College hopes to `move on' from deal

Arrangement with developer to purchase historic Belmont estate has raised questions


While Howard Community College and county officials work out the details of a plan for the county to buy the Belmont Conference Center in Elkridge, college leaders are eager to lay to rest questions about the purchase of the property a year and a half ago.

According to college President Mary Ellen Duncan, the college has requested in writing that developer Chip Lundy terminate a public/private partnership that involved his contribution of a $1 million down payment and a plan to build senior housing on a portion of the Belmont property and share the profit with the center.

The partnership allowed the Howard Community College Educational Foundation to take out a loan to purchase the conference center for $5.21 million in August 2004 and arrange for the college to manage it.

Duncan said Lundy's contribution and the fact that the college was exploring senior housing were discussed publicly at the time of the purchase. But the text of the agreement between Lundy and the foundation was not released, raising persistent questions about possible implications for the site's 18th-century manor house and 68 acres surrounded by parkland.

Duncan said the agreement with Lundy has become a distraction from the college's efforts to enhance the center's business and build a hospitality training program at the site.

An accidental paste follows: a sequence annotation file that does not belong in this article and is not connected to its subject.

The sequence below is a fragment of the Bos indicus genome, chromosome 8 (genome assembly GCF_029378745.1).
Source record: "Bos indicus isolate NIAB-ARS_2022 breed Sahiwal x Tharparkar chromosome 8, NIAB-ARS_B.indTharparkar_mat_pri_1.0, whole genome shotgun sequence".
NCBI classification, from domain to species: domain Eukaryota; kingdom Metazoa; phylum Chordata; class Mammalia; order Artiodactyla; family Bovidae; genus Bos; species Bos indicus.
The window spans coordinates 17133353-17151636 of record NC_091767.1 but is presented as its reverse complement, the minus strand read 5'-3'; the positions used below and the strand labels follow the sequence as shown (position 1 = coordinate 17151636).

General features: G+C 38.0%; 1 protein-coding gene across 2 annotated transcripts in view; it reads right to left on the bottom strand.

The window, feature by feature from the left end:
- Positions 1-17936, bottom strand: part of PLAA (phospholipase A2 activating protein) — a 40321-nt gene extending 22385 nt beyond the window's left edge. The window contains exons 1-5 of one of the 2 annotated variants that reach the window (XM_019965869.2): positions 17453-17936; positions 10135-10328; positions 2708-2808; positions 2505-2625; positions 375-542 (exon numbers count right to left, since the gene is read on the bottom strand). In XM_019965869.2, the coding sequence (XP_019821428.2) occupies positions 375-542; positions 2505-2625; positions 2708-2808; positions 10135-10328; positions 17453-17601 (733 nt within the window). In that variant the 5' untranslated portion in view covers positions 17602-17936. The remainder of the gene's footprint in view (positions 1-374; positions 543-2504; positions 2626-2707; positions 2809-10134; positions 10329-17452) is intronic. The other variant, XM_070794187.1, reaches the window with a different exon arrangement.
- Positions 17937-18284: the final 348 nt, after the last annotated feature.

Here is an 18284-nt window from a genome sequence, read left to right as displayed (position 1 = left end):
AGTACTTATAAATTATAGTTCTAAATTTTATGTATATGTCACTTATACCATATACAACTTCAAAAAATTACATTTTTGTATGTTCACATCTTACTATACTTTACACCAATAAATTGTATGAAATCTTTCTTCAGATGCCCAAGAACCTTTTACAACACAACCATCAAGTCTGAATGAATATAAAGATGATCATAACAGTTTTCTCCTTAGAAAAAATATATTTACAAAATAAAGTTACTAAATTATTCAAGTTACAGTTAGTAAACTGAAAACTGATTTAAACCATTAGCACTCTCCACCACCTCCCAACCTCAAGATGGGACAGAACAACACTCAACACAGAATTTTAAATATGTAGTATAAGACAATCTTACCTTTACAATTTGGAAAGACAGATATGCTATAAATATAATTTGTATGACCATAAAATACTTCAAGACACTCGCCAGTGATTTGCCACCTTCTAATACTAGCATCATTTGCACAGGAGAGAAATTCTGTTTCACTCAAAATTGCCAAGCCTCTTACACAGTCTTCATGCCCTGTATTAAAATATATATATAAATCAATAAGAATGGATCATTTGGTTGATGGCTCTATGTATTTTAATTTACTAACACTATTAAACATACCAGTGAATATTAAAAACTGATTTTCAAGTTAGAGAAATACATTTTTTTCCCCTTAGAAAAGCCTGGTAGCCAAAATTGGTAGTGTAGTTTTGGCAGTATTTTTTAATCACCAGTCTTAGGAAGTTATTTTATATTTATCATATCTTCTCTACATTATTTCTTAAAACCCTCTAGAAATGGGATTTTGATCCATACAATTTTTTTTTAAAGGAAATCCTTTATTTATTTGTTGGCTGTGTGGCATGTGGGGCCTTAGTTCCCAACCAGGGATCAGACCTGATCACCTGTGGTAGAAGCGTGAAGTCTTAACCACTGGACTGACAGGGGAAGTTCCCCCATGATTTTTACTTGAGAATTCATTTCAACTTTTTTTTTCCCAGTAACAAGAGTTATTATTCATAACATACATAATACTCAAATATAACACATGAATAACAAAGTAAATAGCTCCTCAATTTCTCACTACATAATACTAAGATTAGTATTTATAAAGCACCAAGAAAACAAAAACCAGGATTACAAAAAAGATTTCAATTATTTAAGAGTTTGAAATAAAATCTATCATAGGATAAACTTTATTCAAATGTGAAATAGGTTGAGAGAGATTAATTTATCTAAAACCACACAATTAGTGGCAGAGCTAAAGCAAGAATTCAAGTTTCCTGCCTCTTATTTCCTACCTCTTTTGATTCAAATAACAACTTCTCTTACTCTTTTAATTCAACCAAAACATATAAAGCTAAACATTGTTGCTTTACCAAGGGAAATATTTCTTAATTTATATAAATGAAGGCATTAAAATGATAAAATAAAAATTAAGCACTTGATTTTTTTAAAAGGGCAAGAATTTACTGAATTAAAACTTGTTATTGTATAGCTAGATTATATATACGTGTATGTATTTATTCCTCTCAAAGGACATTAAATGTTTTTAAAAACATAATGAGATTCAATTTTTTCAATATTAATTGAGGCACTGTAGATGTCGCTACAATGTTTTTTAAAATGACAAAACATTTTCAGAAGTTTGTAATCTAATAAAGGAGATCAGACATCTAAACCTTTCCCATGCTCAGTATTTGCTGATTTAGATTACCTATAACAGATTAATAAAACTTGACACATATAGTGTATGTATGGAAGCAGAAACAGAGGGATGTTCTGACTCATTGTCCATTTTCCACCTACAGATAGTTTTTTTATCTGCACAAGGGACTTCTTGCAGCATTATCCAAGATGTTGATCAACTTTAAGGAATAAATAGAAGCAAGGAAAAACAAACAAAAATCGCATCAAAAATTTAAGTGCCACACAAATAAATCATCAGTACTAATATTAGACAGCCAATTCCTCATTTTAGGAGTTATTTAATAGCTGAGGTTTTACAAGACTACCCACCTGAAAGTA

Now that the college has concluded that there is no viable plan for building on the property, "we just need to get [the agreement] out of the way," Duncan said. "We need to move on to do the things the college is trying to do there. ... We don't want people to continue to speculate."

If he terminates the agreement, Lundy will have the right to receive $1 million back from the college. Duncan said the funds would be raised by selling the Dobbin property, a 13-acre parcel and house that stand separate from the main 68-acre parcel.

Lundy also planned to pay a $100,000 annual mortgage on the property for two years. Duncan said that money is not included in the agreement. But in an effort to conclude Lundy's role in the purchase, she said the college returned the most recent $25,000 quarterly payment and plans to cover the future payments with revenues from Belmont.

Up to this point, Duncan said, Lundy has refused verbal offers by the college to return his investment. But Lundy confirmed in an interview last week that the $1 million was not a gift.

Lundy was out of the country yesterday and could not be reached for comment.

"His intentions were very honorable," Duncan said. But if the purpose of the partnership is for Lundy to make money, then "there is no reason for us to continue to take money from him," she said.

Greg Greisman, a member of the Rockburn Land Trust, said removing the agreement "can only help" ease concerns among community members.

"That [agreement] certainly added to the questions swirling around," he said.

Baltimore Sun Articles
Please note the green-lined linked article text has been applied commercially without any involvement from our newsroom editors, reporters or any other editorial staff.